How the New York Giants can grasp for optimism


Looking beyond the negative agenda following a week one defeat to the Dallas Cowboys, there are positives for Big Blue to take forward.

Lurking behind the doom and gloom, the diminished playoff aspirations, the outrage and humiliation, are beacons of promise New York Giants fans must grasp onto.

A week one defeat for the Giants against the Dallas Cowboys has evoked an untimely panic. One guilty of veiling the reality that playoff aspirations are not, in fact, decided in Week 1.

Delving into a disjointed and inferior offensive line means delving into a familiar fear, an issue the organisation has failed to amend and one the organization was punished for on Sunday night.

The AT&T Stadium staged an exhibition of the threat it poses to the New York Giants’ season. There is no disguising it, but there is also no harm in hailing the positives that may ultimately make Ben McAdoo’s men a force to be feared.

After all, defense wins championships, right?

Dominant defense

The trip to Dallas saw Steve Spagnuolo’s defensive unit endure the kind of gruelling fitness test capable of spring-boarding yet another leap.

An embarrassing lack of production from the New York Giants offense made for an exhausting first half for their teammates, up against a physically-draining no-huddle Cowboys.

To fare so well, for such long periods, against arguably the NFL’s best offensive line bodes well for the kind of defensive continuity required in New York.

Excelling under such rough circumstances will have the Giants defense believing it can once again take on anything put in their way. McAdoo should take confidence from the fact he has nothing to worry about in that department.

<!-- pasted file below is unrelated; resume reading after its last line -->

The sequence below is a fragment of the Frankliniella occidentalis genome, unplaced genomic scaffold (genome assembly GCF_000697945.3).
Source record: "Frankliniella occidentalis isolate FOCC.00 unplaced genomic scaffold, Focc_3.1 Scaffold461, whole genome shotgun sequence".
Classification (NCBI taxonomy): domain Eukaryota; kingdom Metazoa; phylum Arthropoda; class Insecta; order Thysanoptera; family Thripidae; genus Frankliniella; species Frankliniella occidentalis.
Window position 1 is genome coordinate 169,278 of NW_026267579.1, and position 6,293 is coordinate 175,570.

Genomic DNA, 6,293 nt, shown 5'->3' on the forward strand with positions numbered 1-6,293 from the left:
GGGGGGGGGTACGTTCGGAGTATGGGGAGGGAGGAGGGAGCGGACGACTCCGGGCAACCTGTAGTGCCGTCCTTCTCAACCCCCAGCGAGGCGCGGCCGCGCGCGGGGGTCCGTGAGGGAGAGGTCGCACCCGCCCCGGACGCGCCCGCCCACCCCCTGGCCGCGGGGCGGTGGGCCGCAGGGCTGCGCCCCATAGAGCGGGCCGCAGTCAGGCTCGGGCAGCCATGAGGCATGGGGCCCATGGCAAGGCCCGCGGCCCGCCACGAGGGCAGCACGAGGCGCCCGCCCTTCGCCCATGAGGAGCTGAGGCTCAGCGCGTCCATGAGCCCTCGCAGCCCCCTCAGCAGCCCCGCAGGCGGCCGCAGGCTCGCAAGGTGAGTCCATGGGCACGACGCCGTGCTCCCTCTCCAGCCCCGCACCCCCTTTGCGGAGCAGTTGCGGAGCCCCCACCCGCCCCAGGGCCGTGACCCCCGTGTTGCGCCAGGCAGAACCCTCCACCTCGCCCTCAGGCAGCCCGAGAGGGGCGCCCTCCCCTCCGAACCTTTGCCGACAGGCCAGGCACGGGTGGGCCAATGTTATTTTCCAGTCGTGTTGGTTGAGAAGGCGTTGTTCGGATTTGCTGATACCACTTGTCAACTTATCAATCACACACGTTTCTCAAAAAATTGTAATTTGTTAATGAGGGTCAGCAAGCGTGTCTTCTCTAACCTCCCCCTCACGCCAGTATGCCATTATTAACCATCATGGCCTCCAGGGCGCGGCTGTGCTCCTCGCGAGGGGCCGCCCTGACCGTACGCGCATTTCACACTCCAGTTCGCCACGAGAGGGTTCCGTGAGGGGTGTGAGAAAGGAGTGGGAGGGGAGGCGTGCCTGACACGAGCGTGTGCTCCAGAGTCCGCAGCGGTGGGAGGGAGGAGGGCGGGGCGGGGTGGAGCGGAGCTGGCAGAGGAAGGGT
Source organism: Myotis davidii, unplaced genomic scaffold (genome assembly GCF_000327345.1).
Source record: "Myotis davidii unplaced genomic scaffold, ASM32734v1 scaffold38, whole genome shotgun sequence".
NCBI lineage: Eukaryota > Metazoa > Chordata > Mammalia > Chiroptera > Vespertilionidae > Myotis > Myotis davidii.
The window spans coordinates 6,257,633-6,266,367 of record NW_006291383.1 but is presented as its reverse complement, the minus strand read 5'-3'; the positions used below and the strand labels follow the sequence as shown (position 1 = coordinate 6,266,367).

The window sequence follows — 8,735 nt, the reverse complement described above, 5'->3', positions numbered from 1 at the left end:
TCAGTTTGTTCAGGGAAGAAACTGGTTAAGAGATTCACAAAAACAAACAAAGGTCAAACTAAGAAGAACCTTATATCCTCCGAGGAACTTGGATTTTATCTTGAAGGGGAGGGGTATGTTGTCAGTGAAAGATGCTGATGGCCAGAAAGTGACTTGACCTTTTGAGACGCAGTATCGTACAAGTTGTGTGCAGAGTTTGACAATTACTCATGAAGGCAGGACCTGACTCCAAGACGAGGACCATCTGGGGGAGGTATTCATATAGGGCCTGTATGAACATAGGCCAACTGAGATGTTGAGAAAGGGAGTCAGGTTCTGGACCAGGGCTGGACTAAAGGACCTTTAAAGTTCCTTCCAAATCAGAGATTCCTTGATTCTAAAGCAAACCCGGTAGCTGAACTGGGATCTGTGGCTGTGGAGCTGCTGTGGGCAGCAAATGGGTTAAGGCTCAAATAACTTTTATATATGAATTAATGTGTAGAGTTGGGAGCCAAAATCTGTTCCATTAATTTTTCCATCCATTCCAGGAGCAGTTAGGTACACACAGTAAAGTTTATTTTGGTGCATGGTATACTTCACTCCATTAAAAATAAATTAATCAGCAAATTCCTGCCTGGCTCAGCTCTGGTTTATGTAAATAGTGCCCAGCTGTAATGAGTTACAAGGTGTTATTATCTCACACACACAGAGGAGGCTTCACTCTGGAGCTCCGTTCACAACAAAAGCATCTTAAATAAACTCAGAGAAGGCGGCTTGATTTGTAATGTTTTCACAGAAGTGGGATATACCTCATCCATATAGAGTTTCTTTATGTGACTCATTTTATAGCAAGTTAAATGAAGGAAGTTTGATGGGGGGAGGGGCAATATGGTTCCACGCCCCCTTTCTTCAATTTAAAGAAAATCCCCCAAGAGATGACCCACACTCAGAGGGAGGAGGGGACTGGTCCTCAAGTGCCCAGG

Defensive tackle Damon Harrison established himself as a valuable figure to an even greater extent, staking a claim as one of the New York Giants’ off-the-radar leaders.

The 2016 free agent pickup was in bullish form as he persisted to threaten Dak Prescott and force the second-year quarterback into the direction of his edge rushers.

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His, admittedly, unspectacular figures on paper shouldn’t overshadow what an unrelenting disruption he proved to be.

It could have been a whole lot worse had he not somewhat limited the impressive Ezekiel Elliott’s production.

A Tigers tale

A flying B.J. Goodson also made an early statement as he translated his explosive traits from his time at Clemson into a solid first career start.

The middle linebacker shone as a glaring positive in a position the Giants have been criticized for not properly addressing in recent years.

Goodson maintained an impressive level of physicality as he played 73 out of his side’s 74 snaps, in which he recorded an eye-opening 18 tackles.

A combination of instinct and sheer athleticism saw him combat the Cowboys running game well, not to mention preventing significant gains on several passing plays.